Vertical gardens are great for providing privacy, adding a touch of colour and masking unattractive walls. They're also a great solution for growing plants often thought to be restricted to a vegetable patch in the backyard. The green-thumb genius behind plant emporium Beyond Sunflowers, Gisele Zanier shares her top tips for creating your own.
What are the different types of Vertical gardens?
"There are many different varieties of vertical gardens, from ready-made systems to homemade DIY versions. My preferred option for the home vertical garden is the easy option of a container vertical garden, which means potted plants (terracotta, plastic or metal) are attached to a wall or displayed in a clip or slot in system. Due to the popularity of vertical walls, there are now engineered options in the market which are self-watering and have the planting depth and functionality of a container garden. Another is a “pocket” garden, featuring plants tucked into pockets made from felt or canvas which are lined for moisture retention – a simple option for the budget conscious gardener."
How do you choose the plants?
"Choosing your plants is like choosing a pet – different plants require different amounts of care and it’s important to use plants that suit your lifestyle. Succulents are the most commonly used, as well as creepers, ferns, flowering annuals, herbs, natives and even trailing varieties like Devil’s Ivy. Until you’re a seasoned green thumb, it’s best to opt for low-maintenance species before trying your hand at the needier varieties."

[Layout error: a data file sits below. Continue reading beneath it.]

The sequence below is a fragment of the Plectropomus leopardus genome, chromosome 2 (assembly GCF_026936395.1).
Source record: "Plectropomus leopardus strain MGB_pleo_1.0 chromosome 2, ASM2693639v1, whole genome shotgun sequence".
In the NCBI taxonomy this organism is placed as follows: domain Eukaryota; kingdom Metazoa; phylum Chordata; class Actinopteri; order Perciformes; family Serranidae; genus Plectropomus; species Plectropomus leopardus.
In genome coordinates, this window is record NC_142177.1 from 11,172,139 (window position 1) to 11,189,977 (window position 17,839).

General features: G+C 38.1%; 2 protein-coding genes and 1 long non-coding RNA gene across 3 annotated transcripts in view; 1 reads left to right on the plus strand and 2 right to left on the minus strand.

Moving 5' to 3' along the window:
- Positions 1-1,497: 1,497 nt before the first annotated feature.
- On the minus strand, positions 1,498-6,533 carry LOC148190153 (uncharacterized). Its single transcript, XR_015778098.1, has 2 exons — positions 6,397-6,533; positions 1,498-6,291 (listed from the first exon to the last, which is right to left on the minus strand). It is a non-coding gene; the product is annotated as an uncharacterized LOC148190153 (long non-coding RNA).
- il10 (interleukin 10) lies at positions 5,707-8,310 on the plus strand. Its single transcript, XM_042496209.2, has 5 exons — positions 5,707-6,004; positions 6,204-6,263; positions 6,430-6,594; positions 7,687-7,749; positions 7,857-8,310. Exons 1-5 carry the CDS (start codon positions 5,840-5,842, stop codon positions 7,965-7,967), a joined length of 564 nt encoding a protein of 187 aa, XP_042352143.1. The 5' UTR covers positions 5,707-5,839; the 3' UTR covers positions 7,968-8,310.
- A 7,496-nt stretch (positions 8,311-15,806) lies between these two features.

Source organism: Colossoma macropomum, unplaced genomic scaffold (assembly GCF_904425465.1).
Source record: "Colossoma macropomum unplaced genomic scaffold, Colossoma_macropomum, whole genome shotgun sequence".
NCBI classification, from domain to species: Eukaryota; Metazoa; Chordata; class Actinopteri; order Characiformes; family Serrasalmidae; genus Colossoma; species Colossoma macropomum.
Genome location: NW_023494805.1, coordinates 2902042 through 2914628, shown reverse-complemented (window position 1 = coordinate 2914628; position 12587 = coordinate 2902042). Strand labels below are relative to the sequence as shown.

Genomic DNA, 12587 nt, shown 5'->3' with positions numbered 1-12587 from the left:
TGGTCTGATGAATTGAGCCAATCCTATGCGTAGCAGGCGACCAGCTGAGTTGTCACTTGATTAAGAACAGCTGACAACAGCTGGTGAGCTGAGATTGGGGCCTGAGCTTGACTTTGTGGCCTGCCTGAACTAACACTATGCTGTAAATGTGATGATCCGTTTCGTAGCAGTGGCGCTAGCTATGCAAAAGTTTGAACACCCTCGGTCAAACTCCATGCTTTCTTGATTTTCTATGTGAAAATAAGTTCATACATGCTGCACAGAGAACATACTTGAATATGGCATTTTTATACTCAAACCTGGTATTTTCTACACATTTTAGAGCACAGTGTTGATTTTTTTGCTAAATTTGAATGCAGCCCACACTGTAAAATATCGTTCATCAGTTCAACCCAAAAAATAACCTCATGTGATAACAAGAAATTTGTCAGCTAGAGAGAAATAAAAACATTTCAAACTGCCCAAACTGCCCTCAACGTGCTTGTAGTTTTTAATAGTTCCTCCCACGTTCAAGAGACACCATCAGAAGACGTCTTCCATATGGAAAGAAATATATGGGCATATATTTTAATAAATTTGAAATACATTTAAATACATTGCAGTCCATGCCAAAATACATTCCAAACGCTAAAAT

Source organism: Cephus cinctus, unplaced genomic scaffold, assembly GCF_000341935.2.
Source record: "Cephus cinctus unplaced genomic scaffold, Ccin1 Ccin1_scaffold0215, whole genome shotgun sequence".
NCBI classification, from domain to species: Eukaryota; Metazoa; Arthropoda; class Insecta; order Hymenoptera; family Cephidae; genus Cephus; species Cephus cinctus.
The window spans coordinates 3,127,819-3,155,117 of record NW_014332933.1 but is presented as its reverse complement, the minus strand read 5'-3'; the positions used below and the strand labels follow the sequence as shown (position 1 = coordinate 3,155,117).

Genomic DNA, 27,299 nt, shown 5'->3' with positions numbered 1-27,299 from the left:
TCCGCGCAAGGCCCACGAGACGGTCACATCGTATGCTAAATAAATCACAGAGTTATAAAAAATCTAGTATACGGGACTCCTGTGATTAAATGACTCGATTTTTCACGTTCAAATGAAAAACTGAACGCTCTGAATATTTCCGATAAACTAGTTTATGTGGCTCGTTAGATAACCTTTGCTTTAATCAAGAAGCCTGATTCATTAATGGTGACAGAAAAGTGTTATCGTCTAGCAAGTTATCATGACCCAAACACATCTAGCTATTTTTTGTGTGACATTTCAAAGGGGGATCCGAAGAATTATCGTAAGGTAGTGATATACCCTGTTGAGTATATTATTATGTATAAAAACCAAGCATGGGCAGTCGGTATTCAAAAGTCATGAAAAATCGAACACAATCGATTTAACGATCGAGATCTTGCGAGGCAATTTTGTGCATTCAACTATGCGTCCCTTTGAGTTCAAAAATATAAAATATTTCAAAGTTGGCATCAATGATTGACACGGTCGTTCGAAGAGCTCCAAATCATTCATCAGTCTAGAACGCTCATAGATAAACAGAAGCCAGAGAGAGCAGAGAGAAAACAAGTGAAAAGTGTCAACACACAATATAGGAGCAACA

Where should you install a vertical garden ?
"It could be fixed to just about any indoor or outdoor wall, but remember the location of your vertical garden will be crucial to its success. Even a small yard or garden has variances in air, light, soil, and water known as micro-climates. You will need to consider the temperature, patterns of light, humidity distribution and air circulation. These factors are not just for determining the location of your vertical garden, but will also assist you in working out what plants will do well. In general, you’ll want to group all-sun or all-shade plants, using ones that have the same rate of growth and characteristics."
How much effort do they take to look after?
"At first, it might need more care than a regular in-the-ground garden or container plant. These living walls are more compact and therefore have less soil, so they may need to be watered more often. The correct potting soil mix can help retain the water and hold in the moisture, and I would suggest incorporating peat moss in the mix which helps water retention. Another important factor is gravity, which pulls the water down. Plants that don’t need as much water are recommended for the top part of the vertical garden, since they’ll dry out first. Place the ones more suited for wetter conditions at the bottom of the vertical garden. On the upside, small-scale vertical gardens have the advantages of no weeds and reduced ground compaction, so you won’t need to work the soil as hard."
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